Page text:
Manushi Chhillar as Estee Lauder's global brand ambassador. (Image: DC)
When TMC MP Mahua Moitra took pains to explain that all that she got from her close friend and industrialist Darshan Hiranandani as gifts was a Bobbi Brown lipstick and eye shadow which he bought for her from Dubai, apart from a scarf — it just re-established the fascination Indians have for ‘phoren’ beauty products from labels like Charlotte Tilbury, Too Faced, Huda Beauty, Pat McGrath, even Lancome. Recently Zara entered the market, with a collection of lipsticks, lip oils, nail paints and eye shadows.
‘Desi’ Vs ‘Videsi’
While the beauty industry in India dates back to ancient times when women believed that regular kitchen ingredients had healing and beauty properties — Mahua’s revelations has brought the spotlight on ‘desi’ Vs ‘videsi’ stuff. This comes at a time when the country’s make-up industry (in 2023) is growing at a rate of 20 per cent annually. There is a simultaneous rise in the number of local businesses such as Juicy Chemistry, Neemli Naturals, Sugar, and Mamaearth, which promise to provide excellent products at more affordable costs.
Are Indian brands still no match
International brands and their raw materials are much better, their quality is better and are available in a more pure form, says Dr Jaishree Sharad, celebrity cosmetic dermatologist and board director, International Society of Dermatologic Surgery.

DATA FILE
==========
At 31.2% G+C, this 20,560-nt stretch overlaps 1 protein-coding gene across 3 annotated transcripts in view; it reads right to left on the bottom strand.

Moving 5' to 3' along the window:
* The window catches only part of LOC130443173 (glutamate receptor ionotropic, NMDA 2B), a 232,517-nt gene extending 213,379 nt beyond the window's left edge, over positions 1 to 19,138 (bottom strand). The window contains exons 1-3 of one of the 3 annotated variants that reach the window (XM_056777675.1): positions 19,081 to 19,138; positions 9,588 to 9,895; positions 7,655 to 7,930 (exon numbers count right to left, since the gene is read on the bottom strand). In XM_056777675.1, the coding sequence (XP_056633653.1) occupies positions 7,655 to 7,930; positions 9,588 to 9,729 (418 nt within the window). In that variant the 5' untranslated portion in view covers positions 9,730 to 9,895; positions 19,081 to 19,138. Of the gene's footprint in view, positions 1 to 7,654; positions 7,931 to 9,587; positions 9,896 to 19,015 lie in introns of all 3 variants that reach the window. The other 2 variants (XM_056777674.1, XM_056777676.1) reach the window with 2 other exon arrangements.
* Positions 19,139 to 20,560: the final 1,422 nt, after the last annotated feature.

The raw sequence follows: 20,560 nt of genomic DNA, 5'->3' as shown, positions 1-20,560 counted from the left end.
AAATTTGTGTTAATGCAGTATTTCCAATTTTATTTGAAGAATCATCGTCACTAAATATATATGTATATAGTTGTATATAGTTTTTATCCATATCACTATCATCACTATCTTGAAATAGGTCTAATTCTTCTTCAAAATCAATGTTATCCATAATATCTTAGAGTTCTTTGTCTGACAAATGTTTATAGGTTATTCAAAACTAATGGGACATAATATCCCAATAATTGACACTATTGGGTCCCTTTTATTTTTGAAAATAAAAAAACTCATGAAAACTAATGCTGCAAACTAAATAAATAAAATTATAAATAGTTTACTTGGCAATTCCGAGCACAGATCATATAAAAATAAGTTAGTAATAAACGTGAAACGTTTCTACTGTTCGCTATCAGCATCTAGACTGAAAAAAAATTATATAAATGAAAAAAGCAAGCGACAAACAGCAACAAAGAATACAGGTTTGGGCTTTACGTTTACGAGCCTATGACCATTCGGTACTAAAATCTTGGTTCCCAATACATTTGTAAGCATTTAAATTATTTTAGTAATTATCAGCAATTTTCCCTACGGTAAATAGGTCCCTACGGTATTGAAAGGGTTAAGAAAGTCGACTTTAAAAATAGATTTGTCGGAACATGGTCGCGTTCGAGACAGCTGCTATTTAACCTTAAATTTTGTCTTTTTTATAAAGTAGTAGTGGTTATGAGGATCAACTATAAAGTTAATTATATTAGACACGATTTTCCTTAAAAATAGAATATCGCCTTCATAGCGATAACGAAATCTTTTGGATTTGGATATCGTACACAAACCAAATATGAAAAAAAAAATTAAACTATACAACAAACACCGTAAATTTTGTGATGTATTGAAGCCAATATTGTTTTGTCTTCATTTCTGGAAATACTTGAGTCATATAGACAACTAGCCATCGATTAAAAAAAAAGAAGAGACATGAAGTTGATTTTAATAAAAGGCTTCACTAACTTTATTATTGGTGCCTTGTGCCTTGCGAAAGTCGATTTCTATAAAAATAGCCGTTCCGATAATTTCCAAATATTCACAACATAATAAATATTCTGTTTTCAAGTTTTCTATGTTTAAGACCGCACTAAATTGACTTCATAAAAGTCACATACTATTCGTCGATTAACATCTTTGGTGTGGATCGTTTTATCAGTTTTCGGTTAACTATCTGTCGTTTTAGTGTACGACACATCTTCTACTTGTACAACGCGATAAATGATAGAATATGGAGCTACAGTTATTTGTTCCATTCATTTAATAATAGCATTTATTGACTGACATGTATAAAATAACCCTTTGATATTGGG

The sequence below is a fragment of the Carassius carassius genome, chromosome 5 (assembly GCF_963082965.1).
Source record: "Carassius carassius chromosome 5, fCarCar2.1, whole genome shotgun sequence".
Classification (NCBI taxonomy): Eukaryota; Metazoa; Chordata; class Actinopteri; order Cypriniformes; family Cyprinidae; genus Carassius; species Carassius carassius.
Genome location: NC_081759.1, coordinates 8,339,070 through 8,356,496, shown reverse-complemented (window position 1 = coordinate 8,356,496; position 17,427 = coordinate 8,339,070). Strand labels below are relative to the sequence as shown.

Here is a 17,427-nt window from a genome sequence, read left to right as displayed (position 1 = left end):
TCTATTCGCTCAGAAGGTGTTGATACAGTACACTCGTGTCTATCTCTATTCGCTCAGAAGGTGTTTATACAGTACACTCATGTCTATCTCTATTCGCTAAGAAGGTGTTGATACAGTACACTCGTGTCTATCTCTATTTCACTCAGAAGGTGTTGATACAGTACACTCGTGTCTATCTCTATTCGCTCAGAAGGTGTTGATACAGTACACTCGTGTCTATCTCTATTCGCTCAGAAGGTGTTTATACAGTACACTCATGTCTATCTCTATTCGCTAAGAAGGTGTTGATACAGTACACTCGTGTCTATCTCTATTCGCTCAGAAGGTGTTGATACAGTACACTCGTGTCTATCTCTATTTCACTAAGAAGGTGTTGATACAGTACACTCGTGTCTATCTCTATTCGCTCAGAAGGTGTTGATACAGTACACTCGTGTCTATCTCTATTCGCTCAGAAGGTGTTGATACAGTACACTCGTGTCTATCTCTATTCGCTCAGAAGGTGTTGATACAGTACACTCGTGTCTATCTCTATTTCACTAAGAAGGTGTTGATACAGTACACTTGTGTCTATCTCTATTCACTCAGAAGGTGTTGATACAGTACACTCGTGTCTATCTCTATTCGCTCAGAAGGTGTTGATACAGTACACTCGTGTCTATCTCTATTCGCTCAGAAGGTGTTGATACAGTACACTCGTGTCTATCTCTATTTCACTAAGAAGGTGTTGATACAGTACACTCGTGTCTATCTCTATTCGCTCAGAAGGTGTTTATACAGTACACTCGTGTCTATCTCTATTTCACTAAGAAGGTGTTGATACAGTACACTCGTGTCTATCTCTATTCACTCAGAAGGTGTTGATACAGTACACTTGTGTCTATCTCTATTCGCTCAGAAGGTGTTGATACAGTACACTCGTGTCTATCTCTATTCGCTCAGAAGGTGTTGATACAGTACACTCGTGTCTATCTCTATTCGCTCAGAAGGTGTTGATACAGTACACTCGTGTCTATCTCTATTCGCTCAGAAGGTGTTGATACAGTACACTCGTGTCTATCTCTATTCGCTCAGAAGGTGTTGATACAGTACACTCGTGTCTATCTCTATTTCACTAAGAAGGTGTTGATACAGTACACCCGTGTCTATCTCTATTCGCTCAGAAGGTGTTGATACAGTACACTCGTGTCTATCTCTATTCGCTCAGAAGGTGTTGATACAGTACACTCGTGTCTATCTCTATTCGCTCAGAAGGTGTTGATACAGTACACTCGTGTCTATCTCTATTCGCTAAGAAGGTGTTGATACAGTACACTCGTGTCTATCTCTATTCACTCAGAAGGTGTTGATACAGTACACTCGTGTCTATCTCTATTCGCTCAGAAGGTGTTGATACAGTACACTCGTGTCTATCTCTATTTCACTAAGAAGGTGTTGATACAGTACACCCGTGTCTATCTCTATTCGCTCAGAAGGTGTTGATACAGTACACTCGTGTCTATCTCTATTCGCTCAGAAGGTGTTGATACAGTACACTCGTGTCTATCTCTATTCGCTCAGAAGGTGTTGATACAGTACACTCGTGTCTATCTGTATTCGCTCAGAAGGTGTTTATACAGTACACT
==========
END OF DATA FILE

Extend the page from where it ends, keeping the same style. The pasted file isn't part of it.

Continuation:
"But it is limited to some reputed brands and not all of them. But now you do have a lot of cosmeceutical brands in India as well, mostly the pharmaceutical driven ones where there is adequate research and even the raw material is sourced from countries like Spain and France."
Indian beauty brands have started to gain recognition both nationally and internationally, thanks to better understanding of Indian skin type, innovative formulations, and affordable pricing, says Dr Niti Gaur, MD, Fellowship in Cosmetic Dermatology (Singapore, USA), Board Certified Dermatologist and founder of Citrine Clinic, Gurgaon. "These brands have successfully catered to the specific needs and preferences of the Indian population, offering products that are suitable for Indian skin tones, hair types, and climate conditions," adds Dr Niti.
Best face forward
Stating that most Indian brands were not up to the mark for these reasons in the past, Dr Jaishree feels it’s about the people’s mindset as well.
"Well known influencers and stars like the Kardashians, Bella Hadid among others endorse the products which makes the consumers feel that the nicely packaged international products are definitely better. They are marketed well," she says. She feels that one should not go with very low end brands or brands which are unheard of, whether they are national or international.
"Look for reviews, the ingredients, the concentration of the ingredients and check how much research has been done. All of that is usually mentioned on the package itself and it’s also there on line so you can see all of that and then you can decide," suggests Dr Jaishree.
Focus on high quality ingredients